Governor Rick Perry visitedthe new University of North Texas at Dallas
campus today off Camp Wisdom Road in South Dallas to mark the school's first-ever Founders Day. This afternoon marked the opening of the first publicly funded four-year university in the city limits, intended to bring an educational -- and economic -- stimulus to the area and its residents.
"The sky is the limit," Perry told the audience of bold-faced names, some of whom spent the last decade trying to transform a small branch from the mothership into a standalone school. "Some people get up and look in the mirror and wonder if they're making a difference. This audience doesn't have a problem with that." The audience, incidentally, included UNT System Chancellor Lee Jackson and Dallas Mayor Pro Tem Dwaine Caraway.
UNT Dallas just admitted its first freshman class, and, said Jackson, was borne of the question, "Where can we find 210,000 college graduates?" The answer: urban areas such as South Dallas, where affordable, high-quality four-year educations are hard to come by.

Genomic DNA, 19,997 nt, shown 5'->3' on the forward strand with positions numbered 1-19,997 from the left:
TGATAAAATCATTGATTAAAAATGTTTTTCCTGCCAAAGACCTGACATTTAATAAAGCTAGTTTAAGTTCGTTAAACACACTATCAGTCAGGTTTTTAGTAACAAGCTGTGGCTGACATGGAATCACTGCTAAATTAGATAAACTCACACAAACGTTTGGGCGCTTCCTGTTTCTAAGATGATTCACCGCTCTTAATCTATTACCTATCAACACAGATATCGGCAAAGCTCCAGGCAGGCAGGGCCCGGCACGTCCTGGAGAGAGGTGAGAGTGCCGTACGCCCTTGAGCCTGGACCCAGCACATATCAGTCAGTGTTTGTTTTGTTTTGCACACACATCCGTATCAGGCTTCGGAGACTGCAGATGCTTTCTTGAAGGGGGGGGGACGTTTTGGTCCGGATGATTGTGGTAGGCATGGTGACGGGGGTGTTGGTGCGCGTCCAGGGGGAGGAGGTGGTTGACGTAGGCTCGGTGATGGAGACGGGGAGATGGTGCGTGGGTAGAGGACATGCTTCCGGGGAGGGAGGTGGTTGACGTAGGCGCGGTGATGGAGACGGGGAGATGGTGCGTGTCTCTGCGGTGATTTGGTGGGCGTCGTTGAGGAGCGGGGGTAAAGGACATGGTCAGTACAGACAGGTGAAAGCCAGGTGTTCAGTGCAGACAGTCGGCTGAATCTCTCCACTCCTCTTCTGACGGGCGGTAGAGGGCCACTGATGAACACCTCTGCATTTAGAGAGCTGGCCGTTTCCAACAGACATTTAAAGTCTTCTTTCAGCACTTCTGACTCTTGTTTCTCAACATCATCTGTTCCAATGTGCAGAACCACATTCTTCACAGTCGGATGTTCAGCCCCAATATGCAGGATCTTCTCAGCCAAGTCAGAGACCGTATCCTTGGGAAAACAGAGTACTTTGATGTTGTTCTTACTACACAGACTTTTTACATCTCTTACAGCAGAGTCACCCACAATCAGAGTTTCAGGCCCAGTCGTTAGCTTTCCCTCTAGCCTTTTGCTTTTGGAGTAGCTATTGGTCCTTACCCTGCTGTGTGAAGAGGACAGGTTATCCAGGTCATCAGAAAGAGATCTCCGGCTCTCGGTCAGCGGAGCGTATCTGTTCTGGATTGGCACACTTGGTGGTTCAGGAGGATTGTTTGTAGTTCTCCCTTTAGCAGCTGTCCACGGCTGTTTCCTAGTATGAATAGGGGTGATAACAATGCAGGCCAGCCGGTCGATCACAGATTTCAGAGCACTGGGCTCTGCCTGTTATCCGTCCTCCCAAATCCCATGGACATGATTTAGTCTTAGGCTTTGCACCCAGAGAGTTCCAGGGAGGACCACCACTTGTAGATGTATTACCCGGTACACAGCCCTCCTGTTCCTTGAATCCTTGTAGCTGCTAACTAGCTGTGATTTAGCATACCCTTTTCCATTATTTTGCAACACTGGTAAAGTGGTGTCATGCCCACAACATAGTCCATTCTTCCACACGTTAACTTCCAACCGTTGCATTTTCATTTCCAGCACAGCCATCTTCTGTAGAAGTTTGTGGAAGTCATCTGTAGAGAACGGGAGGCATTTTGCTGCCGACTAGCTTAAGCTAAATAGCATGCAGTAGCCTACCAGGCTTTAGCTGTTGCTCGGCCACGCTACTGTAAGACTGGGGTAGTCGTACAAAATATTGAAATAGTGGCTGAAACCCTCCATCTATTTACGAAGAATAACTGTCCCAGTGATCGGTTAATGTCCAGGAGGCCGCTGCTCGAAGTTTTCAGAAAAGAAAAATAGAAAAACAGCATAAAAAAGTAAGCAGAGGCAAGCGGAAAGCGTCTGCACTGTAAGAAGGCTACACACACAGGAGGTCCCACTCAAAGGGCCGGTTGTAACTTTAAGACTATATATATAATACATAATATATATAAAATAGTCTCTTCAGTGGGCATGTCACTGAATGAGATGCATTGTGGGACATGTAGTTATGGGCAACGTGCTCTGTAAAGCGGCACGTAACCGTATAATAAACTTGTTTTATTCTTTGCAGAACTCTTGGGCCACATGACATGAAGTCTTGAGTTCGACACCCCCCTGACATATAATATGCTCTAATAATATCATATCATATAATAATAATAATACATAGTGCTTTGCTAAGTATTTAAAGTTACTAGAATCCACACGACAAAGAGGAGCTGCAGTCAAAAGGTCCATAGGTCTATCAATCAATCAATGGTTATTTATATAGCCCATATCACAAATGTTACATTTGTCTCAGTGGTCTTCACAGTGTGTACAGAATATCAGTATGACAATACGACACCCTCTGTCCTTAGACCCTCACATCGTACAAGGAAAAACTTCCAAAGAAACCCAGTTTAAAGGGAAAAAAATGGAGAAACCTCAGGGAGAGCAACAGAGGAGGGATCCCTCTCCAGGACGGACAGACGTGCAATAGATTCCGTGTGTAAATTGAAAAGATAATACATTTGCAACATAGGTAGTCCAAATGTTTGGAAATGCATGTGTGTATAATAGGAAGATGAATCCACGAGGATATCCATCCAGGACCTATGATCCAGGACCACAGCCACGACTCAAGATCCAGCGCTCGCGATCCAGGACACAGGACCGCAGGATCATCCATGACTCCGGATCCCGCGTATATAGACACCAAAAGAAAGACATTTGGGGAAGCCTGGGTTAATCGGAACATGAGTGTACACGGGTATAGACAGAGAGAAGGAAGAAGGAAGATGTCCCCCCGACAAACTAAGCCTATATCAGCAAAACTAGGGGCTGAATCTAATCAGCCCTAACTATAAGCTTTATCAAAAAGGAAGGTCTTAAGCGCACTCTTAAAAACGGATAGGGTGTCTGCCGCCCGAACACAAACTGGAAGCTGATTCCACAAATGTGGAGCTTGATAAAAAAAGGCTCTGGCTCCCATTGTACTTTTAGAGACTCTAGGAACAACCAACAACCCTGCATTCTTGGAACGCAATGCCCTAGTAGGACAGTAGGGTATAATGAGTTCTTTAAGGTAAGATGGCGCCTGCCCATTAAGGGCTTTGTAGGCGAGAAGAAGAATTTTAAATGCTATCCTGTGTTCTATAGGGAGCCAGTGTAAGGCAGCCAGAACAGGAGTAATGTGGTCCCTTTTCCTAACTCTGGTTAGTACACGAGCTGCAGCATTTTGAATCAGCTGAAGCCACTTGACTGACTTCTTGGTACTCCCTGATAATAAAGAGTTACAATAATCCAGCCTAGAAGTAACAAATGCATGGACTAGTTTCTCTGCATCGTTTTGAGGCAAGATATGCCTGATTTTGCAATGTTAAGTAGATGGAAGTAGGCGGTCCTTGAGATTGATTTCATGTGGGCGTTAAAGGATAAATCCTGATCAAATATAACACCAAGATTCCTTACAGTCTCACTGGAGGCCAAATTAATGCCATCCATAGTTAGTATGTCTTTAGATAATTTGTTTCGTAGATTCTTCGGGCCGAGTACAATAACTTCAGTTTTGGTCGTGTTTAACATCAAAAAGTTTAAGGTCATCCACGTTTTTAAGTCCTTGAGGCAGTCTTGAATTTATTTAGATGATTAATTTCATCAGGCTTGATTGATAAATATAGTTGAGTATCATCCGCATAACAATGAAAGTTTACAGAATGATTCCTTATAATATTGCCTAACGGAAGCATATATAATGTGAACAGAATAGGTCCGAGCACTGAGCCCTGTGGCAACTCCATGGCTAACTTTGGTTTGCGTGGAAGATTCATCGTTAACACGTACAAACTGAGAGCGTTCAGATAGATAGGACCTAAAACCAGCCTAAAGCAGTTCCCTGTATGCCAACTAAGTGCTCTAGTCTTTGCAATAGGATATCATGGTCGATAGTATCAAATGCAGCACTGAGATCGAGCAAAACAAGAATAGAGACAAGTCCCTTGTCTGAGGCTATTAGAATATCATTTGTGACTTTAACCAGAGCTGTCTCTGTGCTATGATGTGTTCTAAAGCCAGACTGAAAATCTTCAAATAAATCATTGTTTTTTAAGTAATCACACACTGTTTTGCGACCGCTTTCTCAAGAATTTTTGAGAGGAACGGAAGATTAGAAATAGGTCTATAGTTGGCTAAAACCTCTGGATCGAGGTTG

And wherever someone speaks the words "South Dallas" into a microphone, you know Caraway will be there. "We are home-grown," he said, giving Oak Cliff props to his fellow city politicians, state Sen. Royce West and state Rep. Helen Giddings, as well as Dallas Police Chief David Brown.
If you like this story, consider signing up for our email newsletters.
SHOW ME HOW
You have successfully signed up for your selected newsletter(s) - please keep an eye on your mailbox, we're movin' in!
Along with city councilman Tennell Atkins, whose district contains the new campus, Caraway has proposed a new name for the university's street address, changing it from Houston School Road to University Hills Boulevard.The 265-acre campus will expand across a 3,500-acre economic development zone in the coming years, and educators hope to see 30,000 students eventually enrolled.